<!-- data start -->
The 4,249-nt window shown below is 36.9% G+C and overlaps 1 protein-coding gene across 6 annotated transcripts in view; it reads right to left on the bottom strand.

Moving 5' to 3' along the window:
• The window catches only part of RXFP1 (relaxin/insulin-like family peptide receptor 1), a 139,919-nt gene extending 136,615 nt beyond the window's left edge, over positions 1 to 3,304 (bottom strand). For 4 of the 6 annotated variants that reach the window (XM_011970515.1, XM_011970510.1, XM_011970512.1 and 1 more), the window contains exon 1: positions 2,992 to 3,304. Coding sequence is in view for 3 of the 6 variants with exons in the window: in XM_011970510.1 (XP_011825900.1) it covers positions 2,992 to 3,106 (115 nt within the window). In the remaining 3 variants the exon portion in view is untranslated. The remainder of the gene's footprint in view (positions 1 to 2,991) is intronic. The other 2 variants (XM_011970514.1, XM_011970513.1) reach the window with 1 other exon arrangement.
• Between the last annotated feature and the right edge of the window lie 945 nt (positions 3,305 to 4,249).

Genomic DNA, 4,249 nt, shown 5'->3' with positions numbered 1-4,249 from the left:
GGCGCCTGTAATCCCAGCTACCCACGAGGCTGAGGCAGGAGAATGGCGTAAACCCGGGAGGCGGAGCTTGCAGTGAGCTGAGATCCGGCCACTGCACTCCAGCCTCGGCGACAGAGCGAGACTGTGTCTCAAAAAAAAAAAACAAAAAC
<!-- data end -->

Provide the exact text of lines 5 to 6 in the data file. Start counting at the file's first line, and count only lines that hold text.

Genomic DNA, 4,249 nt, shown 5'->3' with positions numbered 1-4,249 from the left:
GGCGCCTGTAATCCCAGCTACCCACGAGGCTGAGGCAGGAGAATGGCGTAAACCCGGGAGGCGGAGCTTGCAGTGAGCTGAGATCCGGCCACTGCACTCCAGCCTCGGCGACAGAGCGAGACTGTGTCTCAAAAAAAAAAAACAAAAAC